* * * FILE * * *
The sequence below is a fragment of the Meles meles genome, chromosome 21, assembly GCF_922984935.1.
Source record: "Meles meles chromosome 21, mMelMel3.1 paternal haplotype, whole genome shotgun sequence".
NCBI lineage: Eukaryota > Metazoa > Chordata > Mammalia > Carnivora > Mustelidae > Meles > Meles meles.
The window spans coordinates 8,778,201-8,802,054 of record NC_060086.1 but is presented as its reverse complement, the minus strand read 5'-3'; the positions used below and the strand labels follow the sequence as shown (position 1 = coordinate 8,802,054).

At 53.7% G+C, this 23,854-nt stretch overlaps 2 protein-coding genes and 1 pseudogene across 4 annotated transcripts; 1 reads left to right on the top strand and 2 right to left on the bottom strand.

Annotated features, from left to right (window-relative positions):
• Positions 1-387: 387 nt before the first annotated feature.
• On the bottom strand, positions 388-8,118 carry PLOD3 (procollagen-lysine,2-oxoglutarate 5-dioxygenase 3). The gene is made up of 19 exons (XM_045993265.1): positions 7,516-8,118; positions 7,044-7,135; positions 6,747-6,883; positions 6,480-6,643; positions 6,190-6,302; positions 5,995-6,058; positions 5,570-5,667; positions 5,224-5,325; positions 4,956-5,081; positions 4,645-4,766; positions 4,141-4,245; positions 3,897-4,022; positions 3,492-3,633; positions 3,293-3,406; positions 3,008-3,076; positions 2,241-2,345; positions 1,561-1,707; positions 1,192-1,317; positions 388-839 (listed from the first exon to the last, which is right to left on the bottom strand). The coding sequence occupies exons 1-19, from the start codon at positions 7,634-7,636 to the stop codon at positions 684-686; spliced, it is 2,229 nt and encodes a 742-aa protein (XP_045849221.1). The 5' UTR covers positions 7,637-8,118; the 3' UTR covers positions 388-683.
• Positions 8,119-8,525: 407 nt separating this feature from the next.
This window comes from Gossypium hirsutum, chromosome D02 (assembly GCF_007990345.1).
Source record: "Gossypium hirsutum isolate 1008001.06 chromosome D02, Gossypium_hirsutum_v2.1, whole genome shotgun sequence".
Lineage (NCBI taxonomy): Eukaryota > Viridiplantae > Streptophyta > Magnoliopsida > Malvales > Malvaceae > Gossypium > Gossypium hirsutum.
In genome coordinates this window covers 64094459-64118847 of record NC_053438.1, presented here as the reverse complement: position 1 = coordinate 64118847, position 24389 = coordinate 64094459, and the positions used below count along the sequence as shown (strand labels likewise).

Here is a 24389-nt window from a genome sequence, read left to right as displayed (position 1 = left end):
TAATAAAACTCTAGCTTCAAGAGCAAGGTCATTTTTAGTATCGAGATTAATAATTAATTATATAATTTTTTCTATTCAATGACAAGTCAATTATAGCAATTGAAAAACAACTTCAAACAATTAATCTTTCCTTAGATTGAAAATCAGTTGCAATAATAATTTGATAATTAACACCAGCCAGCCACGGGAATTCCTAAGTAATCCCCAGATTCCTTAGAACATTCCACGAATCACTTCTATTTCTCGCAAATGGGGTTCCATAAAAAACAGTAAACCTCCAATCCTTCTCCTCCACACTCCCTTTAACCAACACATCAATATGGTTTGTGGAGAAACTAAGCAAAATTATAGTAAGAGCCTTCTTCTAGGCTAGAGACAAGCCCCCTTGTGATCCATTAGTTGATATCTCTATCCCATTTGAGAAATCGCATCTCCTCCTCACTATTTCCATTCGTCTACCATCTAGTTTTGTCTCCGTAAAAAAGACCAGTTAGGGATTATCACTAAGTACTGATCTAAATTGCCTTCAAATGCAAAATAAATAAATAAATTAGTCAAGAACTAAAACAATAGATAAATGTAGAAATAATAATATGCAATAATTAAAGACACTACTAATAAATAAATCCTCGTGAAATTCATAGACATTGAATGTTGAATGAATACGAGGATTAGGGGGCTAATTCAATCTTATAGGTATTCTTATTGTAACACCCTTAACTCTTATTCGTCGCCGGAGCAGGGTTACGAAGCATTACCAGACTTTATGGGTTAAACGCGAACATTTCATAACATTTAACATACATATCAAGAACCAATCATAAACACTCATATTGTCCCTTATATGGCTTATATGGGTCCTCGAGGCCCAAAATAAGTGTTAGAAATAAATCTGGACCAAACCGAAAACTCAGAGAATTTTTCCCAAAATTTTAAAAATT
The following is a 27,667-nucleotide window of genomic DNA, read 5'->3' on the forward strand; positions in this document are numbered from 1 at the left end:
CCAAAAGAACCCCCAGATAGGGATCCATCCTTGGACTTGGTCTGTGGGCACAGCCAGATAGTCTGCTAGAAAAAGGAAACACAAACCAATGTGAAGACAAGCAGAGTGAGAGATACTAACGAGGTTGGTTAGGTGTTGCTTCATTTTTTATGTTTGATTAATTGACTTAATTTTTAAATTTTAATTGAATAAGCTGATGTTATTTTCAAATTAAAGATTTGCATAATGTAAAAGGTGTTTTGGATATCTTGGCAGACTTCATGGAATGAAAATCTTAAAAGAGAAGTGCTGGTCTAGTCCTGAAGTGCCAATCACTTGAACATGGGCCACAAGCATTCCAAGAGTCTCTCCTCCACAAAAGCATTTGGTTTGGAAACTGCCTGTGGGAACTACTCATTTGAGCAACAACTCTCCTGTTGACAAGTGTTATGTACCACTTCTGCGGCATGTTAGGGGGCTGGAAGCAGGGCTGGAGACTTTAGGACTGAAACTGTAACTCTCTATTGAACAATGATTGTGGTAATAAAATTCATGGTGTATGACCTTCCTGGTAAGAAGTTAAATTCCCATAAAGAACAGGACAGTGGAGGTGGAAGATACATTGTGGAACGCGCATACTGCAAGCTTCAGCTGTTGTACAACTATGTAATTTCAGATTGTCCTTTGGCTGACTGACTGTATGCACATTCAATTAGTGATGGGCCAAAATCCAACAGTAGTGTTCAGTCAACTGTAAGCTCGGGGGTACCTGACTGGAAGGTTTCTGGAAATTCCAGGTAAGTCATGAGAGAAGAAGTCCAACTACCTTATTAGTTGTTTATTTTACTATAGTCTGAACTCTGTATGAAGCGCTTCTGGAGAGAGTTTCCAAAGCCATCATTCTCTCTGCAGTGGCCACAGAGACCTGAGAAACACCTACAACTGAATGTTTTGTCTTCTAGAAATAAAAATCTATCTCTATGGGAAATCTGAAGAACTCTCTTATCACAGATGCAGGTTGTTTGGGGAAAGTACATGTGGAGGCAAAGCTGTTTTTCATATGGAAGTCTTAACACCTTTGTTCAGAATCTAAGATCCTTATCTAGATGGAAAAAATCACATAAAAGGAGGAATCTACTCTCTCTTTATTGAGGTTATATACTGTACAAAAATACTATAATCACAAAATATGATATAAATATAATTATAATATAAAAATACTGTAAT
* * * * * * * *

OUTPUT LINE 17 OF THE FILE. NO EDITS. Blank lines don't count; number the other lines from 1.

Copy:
CCAAAAGAACCCCCAGATAGGGATCCATCCTTGGACTTGGTCTGTGGGCACAGCCAGATAGTCTGCTAGAAAAAGGAAACACAAACCAATGTGAAGACAAGCAGAGTGAGAGATACTAACGAGGTTGGTTAGGTGTTGCTTCATTTTTTATGTTTGATTAATTGACTTAATTTTTAAATTTTAATTGAATAAGCTGATGTTATTTTCAAATTAAAGATTTGCATAATGTAAAAGGTGTTTTGGATATCTTGGCAGACTTCATGGAATGAAAATCTTAAAAGAGAAGTGCTGGTCTAGTCCTGAAGTGCCAATCACTTGAACATGGGCCACAAGCATTCCAAGAGTCTCTCCTCCACAAAAGCATTTGGTTTGGAAACTGCCTGTGGGAACTACTCATTTGAGCAACAACTCTCCTGTTGACAAGTGTTATGTACCACTTCTGCGGCATGTTAGGGGGCTGGAAGCAGGGCTGGAGACTTTAGGACTGAAACTGTAACTCTCTATTGAACAATGATTGTGGTAATAAAATTCATGGTGTATGACCTTCCTGGTAAGAAGTTAAATTCCCATAAAGAACAGGACAGTGGAGGTGGAAGATACATTGTGGAACGCGCATACTGCAAGCTTCAGCTGTTGTACAACTATGTAATTTCAGATTGTCCTTTGGCTGACTGACTGTATGCACATTCAATTAGTGATGGGCCAAAATCCAACAGTAGTGTTCAGTCAACTGTAAGCTCGGGGGTACCTGACTGGAAGGTTTCTGGAAATTCCAGGTAAGTCATGAGAGAAGAAGTCCAACTACCTTATTAGTTGTTTATTTTACTATAGTCTGAACTCTGTATGAAGCGCTTCTGGAGAGAGTTTCCAAAGCCATCATTCTCTCTGCAGTGGCCACAGAGACCTGAGAAACACCTACAACTGAATGTTTTGTCTTCTAGAAATAAAAATCTATCTCTATGGGAAATCTGAAGAACTCTCTTATCACAGATGCAGGTTGTTTGGGGAAAGTACATGTGGAGGCAAAGCTGTTTTTCATATGGAAGTCTTAACACCTTTGTTCAGAATCTAAGATCCTTATCTAGATGGAAAAAATCACATAAAAGGAGGAATCTACTCTCTCTTTATTGAGGTTATATACTGTACAAAAATACTATAATCACAAAATATGATATAAATATAATTATAATATAAAAATACTGTAAT